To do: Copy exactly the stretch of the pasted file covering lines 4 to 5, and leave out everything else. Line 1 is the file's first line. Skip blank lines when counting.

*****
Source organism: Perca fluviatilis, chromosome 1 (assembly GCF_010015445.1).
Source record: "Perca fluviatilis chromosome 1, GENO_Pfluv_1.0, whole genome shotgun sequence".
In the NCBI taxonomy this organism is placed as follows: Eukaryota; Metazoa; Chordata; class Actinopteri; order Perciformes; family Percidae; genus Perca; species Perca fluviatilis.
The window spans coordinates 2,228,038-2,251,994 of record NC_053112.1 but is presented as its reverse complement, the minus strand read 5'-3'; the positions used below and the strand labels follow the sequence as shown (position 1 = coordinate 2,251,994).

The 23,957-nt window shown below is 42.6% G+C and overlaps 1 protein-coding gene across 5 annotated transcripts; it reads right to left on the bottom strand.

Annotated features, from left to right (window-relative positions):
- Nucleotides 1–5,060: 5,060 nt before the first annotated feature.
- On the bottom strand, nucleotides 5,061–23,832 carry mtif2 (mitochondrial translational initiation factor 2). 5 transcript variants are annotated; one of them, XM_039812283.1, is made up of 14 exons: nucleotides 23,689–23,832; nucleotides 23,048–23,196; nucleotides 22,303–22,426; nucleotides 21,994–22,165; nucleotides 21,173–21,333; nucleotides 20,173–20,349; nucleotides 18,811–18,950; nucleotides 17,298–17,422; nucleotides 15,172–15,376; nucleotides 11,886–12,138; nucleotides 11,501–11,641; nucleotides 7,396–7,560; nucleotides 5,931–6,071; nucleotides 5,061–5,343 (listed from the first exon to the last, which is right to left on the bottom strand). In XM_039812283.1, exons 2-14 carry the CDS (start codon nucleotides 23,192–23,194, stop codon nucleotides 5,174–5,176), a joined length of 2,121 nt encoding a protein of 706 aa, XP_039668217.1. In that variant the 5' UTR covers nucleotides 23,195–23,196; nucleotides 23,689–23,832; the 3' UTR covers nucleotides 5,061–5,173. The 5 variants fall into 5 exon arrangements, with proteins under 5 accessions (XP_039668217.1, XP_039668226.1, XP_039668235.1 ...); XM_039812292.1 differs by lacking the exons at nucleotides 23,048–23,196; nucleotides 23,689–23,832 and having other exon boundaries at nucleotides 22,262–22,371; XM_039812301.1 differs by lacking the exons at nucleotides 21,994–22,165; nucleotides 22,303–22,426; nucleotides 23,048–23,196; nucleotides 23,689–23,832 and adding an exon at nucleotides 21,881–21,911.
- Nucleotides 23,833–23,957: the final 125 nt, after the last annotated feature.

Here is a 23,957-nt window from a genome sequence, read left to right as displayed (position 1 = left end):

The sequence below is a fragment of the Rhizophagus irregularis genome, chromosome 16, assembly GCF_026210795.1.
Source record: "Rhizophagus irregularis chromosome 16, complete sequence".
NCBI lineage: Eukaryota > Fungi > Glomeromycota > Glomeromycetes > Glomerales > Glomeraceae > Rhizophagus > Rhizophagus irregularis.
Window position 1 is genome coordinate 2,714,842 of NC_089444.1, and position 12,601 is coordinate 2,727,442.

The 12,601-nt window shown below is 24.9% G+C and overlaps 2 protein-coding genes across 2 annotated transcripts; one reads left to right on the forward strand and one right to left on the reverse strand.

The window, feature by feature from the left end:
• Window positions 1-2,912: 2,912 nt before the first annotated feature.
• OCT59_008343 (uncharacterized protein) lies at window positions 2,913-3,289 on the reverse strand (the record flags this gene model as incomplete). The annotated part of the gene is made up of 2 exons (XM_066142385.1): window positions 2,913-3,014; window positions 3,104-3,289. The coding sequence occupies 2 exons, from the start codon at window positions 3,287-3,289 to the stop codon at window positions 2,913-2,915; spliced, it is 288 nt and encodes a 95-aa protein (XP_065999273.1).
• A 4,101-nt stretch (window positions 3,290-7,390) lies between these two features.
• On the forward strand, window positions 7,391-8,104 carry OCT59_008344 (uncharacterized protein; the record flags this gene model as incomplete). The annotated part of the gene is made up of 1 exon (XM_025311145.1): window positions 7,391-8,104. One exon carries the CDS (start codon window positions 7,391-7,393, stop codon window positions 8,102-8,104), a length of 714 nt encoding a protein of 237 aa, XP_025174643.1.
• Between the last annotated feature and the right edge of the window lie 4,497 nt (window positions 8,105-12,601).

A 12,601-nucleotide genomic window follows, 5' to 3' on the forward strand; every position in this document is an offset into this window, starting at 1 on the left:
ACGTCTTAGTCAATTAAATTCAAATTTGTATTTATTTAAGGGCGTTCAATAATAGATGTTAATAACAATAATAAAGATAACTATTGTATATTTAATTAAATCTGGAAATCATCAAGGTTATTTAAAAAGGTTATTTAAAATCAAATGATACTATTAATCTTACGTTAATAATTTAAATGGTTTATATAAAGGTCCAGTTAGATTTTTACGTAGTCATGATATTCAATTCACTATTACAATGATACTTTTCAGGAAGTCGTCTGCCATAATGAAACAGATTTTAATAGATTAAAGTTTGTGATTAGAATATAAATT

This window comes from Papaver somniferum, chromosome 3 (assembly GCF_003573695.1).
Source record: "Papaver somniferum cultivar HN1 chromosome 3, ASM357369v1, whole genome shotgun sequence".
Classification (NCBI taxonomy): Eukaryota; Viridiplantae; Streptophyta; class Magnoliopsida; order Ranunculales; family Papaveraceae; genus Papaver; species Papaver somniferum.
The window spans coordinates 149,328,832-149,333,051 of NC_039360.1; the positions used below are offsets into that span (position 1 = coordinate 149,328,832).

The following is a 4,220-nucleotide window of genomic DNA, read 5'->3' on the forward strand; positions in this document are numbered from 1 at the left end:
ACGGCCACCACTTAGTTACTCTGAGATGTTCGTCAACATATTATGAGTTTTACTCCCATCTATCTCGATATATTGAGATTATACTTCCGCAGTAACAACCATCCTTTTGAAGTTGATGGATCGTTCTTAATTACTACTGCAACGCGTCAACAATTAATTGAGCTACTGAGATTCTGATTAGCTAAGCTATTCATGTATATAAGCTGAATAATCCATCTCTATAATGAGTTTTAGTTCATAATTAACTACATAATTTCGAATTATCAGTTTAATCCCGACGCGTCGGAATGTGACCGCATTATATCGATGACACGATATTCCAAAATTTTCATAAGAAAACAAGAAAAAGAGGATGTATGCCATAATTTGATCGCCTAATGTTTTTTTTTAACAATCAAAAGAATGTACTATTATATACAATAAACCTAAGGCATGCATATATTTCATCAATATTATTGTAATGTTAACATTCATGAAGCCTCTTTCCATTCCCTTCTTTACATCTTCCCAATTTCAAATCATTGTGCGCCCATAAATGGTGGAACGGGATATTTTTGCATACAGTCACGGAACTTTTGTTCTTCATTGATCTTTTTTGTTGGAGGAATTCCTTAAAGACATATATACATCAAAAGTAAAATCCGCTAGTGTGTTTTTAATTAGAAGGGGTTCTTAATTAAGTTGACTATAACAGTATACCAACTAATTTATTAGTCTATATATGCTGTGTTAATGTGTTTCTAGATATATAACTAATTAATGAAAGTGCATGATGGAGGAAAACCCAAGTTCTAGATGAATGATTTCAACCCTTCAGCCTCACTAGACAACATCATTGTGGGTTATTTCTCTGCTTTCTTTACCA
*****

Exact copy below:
The window spans coordinates 2,228,038-2,251,994 of record NC_053112.1 but is presented as its reverse complement, the minus strand read 5'-3'; the positions used below and the strand labels follow the sequence as shown (position 1 = coordinate 2,251,994).

The 23,957-nt window shown below is 42.6% G+C and overlaps 1 protein-coding gene across 5 annotated transcripts; it reads right to left on the bottom strand.